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The address of a class $\text{B}$ host is to be split into subnets with a $6\;\text{-bit}$ subnet number. What is the maximum number of subnets and the maximum number of hosts in each subnet?

1. $62$ subnets and $262142$ hosts.

2. $64$ subnets and $262142$ hosts.

3. $62$ subnets and $1022$ hosts.

4. $64$ subnets and $1024$ hosts.

at any cost the no of subnets will not be 62 they should be 64 and the no of hosts can be made 2^n in present routers of cisco  i have read it some where so  64 ,1024  can be right

Suppose a class B network: 128.16.0.0 Now if we make $2^6$ subnets first one will be:

$1000000.00010000. 000000|00.00000000\rightarrow$ mind the separator after 6 zeroes in third octet.

The first valid configurable address will be

$10000000.00010000.000000|00.00000001$

But people here are removing $2$ subnets (all $6$ zeroes and all $6$ ones) to remove base address and broadcast address. Doing so will render the above completely valid address unavailable. Consequently, we'll not have any network from

$10000000.00010000.000000|00.00000001$ to $10000000.00010000.000000|11.11111110$, and
$10000000.00010000.111111|00.00000001$ to $10000000.00010000.111111.11.11111110$.

And we certainly do not want to do that. So the subnet must remain $64$, and each of them will have $2^{10} - 2=1022$ hosts.

This question is asking maximum no of subnets and hosts/subnet...NOT how many hosts are configurable. So, no need to Subtract $2$ in either case.
Subnet bits $=6$
means $2^6$  or $64$ subnets are possible..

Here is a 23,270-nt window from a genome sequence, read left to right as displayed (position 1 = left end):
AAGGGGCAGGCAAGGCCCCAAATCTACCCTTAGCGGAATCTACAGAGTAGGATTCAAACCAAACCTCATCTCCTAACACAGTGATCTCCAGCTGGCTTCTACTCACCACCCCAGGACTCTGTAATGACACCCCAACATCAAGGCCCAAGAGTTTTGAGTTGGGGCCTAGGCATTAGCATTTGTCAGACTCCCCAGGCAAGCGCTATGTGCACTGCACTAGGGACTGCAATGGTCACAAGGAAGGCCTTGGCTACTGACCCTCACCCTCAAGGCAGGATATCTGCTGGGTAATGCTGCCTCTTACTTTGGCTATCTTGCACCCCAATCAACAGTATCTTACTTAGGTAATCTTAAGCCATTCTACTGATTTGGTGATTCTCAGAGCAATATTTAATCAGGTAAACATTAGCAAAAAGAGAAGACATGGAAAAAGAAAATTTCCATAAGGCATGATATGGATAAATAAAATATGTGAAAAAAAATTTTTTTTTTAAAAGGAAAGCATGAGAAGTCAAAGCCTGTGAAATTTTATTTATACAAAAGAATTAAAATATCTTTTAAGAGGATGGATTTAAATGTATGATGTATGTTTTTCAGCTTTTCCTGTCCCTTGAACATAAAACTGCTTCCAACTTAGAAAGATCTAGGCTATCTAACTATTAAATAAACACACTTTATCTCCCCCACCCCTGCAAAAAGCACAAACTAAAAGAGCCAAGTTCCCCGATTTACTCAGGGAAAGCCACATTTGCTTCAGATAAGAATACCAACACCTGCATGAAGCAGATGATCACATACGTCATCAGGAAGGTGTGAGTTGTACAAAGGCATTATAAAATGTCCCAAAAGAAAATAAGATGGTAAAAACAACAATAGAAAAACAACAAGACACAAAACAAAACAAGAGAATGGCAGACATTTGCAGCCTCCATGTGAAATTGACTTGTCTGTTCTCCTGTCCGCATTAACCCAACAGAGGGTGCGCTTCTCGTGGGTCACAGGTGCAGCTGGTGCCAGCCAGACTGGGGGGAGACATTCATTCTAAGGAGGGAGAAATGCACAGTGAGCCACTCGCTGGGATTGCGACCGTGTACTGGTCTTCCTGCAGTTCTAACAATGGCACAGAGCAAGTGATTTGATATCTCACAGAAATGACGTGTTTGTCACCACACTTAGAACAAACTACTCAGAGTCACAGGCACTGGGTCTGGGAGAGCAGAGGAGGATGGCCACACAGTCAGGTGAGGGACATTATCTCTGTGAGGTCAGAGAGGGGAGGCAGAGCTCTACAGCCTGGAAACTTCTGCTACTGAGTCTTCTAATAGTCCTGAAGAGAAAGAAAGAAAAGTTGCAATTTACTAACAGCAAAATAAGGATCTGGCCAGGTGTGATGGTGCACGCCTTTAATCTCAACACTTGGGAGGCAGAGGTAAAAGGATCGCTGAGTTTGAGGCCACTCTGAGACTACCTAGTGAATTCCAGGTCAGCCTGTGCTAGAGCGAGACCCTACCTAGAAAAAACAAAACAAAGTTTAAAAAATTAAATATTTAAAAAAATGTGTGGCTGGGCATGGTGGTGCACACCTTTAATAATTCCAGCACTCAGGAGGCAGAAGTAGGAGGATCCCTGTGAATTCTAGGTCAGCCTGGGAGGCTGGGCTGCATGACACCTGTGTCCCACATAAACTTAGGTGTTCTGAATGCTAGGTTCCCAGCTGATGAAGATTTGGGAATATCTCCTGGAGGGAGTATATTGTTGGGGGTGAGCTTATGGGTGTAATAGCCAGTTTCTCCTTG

and, total hosts=$2^{10}$ or $1024$ hosts..again no need to subtract $2$ since question is asking maximum no of hosts possible not how much we can configure.
So, option d should be right according to what they mean by maximum.

EDIT:
This is becoming a very debatable question now....firstly whatever explanation i have given is right according to question formation...people are arguing that we should subtract $2$ hosts from the available, for use..i agree..but this question was about maximum possible and one option also matched..so i gone with this...

Now what to do if something like this happens again in future?

From all previous year questions over this topic it seems like we have to mind read them as what they actually mean...means for the gate questions they are treating maximum possible hosts and available hosts all as same....so go only according to that else it would be very difficult to prove their thoughts wrong..

Now if asked how many maximum subnets we can use..dont subtract anything. This at least i can prove easily but mind it. GATE still uses previous conventions of subtracting $2$ subnets..atleast this is what shown here in $2007$..

If they ask maximum hosts or configurable hosts, anything. They actually wants us to subtract $2$ from the hosts and then answer. For gate questions i think English doesnt matter..u should answer according to the past experiences and questions they have asked.

At last, for this question maximum subnets are $64$ and hosts are $1022$ is the actual answer but according to old conventions $62$ and $1022$.So, go with.